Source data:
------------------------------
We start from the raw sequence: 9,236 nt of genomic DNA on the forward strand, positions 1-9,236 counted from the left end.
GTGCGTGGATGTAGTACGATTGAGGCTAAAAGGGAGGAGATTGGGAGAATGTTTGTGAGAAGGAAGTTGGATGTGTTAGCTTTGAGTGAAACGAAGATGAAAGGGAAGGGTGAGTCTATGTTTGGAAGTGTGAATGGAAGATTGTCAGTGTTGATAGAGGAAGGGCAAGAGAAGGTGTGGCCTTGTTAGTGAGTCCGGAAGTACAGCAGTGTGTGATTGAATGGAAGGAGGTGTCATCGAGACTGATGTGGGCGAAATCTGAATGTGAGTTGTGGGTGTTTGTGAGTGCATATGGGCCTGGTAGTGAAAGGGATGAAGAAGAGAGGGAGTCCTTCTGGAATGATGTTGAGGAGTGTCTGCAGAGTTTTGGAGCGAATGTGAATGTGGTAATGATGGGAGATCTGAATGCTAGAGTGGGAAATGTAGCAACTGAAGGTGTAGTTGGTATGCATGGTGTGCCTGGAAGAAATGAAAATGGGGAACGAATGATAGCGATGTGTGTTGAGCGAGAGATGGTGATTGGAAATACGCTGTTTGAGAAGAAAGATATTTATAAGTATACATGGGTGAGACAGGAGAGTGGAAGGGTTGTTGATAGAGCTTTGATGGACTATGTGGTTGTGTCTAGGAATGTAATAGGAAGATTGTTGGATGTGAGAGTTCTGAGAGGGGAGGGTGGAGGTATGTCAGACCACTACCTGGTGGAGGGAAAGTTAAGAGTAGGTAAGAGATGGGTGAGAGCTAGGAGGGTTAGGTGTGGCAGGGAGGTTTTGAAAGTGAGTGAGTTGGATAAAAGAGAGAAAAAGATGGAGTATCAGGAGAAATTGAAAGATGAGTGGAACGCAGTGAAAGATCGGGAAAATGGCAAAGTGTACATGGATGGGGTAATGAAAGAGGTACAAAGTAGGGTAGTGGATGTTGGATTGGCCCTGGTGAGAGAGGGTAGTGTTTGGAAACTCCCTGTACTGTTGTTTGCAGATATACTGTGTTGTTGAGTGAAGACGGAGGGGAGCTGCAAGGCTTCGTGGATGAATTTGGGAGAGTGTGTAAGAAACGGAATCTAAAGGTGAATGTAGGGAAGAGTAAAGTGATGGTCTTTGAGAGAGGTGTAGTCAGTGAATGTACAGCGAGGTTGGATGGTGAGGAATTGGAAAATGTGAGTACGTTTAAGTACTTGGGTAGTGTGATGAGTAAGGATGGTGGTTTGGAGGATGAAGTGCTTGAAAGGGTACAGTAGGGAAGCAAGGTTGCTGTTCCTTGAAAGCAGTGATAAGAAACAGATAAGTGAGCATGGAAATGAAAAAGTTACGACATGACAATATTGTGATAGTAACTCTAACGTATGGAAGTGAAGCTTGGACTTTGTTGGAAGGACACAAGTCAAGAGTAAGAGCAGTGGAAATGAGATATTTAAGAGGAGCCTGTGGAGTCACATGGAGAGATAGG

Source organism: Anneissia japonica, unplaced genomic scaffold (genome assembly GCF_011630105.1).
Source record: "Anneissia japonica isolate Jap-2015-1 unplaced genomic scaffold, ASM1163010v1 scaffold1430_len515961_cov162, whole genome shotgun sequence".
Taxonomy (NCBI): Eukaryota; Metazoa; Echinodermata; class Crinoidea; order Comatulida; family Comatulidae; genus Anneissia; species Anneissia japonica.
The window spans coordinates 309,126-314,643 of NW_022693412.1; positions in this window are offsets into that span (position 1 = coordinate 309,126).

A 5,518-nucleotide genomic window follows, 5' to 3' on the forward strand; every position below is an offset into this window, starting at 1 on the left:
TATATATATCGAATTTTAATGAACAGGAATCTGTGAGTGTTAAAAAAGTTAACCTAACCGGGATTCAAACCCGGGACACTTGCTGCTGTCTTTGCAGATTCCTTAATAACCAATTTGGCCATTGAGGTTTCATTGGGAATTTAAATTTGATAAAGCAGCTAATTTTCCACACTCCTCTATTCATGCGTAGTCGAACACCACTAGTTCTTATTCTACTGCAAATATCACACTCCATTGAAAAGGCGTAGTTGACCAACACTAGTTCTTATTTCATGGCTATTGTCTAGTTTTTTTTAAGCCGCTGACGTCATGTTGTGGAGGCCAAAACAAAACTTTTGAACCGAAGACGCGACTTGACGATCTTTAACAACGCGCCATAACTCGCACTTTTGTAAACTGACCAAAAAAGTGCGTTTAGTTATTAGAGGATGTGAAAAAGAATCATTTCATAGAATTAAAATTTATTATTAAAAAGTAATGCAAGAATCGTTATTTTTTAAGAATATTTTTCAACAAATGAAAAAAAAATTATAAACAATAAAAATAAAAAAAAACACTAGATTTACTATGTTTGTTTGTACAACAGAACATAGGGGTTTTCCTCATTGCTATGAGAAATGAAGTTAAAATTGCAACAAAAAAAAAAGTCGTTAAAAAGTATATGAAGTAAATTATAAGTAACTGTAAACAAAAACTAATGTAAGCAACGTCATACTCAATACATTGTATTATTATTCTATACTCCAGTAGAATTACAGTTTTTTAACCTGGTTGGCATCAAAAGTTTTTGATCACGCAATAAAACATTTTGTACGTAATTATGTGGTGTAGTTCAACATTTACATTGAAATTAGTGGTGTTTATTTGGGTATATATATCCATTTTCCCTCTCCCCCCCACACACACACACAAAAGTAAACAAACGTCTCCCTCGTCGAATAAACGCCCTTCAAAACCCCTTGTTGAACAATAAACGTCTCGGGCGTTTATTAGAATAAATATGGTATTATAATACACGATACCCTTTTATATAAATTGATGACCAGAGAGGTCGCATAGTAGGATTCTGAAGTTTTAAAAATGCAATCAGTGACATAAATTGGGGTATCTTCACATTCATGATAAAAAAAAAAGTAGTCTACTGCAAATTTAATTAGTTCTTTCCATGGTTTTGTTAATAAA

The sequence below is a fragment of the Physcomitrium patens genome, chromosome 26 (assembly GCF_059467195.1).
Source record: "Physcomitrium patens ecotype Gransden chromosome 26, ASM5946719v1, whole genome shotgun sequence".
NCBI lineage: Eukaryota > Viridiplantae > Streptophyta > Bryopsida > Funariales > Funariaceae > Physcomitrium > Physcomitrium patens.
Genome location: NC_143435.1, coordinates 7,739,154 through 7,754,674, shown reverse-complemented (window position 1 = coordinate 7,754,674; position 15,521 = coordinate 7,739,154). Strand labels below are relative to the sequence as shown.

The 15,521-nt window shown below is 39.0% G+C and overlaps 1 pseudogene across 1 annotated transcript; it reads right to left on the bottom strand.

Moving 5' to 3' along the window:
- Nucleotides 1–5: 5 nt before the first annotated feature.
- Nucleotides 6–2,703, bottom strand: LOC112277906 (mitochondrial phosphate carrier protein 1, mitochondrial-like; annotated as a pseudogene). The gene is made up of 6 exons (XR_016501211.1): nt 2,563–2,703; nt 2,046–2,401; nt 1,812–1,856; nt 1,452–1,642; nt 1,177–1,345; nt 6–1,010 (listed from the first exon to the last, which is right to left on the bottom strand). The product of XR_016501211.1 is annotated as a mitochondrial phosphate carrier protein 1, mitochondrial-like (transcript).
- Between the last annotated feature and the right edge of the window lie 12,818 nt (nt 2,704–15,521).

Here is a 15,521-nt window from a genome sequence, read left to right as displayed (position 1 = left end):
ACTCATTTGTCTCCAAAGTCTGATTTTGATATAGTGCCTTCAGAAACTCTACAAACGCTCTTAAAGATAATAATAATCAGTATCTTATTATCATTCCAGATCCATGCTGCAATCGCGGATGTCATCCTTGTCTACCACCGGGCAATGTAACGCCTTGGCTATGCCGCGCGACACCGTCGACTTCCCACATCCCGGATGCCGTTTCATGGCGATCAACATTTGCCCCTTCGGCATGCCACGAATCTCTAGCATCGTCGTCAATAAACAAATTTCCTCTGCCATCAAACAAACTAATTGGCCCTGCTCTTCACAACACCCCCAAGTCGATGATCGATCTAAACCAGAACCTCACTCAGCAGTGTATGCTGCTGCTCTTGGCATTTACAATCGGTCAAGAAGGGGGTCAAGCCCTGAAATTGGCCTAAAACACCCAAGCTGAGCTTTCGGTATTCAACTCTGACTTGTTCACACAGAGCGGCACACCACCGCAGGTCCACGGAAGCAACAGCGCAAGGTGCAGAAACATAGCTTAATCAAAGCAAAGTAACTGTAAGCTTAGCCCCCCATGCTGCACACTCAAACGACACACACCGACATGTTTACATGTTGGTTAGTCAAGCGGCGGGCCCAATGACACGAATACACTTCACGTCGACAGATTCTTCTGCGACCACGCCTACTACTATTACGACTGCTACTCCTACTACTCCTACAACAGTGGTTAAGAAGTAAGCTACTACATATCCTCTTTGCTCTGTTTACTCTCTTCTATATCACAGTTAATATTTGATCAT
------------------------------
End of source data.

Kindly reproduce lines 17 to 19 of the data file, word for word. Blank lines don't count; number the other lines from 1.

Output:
- Between the last annotated feature and the right edge of the window lie 12,818 nt (nt 2,704–15,521).

Here is a 15,521-nt window from a genome sequence, read left to right as displayed (position 1 = left end):
ACTCATTTGTCTCCAAAGTCTGATTTTGATATAGTGCCTTCAGAAACTCTACAAACGCTCTTAAAGATAATAATAATCAGTATCTTATTATCATTCCAGATCCATGCTGCAATCGCGGATGTCATCCTTGTCTACCACCGGGCAATGTAACGCCTTGGCTATGCCGCGCGACACCGTCGACTTCCCACATCCCGGATGCCGTTTCATGGCGATCAACATTTGCCCCTTCGGCATGCCACGAATCTCTAGCATCGTCGTCAATAAACAAATTTCCTCTGCCATCAAACAAACTAATTGGCCCTGCTCTTCACAACACCCCCAAGTCGATGATCGATCTAAACCAGAACCTCACTCAGCAGTGTATGCTGCTGCTCTTGGCATTTACAATCGGTCAAGAAGGGGGTCAAGCCCTGAAATTGGCCTAAAACACCCAAGCTGAGCTTTCGGTATTCAACTCTGACTTGTTCACACAGAGCGGCACACCACCGCAGGTCCACGGAAGCAACAGCGCAAGGTGCAGAAACATAGCTTAATCAAAGCAAAGTAACTGTAAGCTTAGCCCCCCATGCTGCACACTCAAACGACACACACCGACATGTTTACATGTTGGTTAGTCAAGCGGCGGGCCCAATGACACGAATACACTTCACGTCGACAGATTCTTCTGCGACCACGCCTACTACTATTACGACTGCTACTCCTACTACTCCTACAACAGTGGTTAAGAAGTAAGCTACTACATATCCTCTTTGCTCTGTTTACTCTCTTCTATATCACAGTTAATATTTGATCAT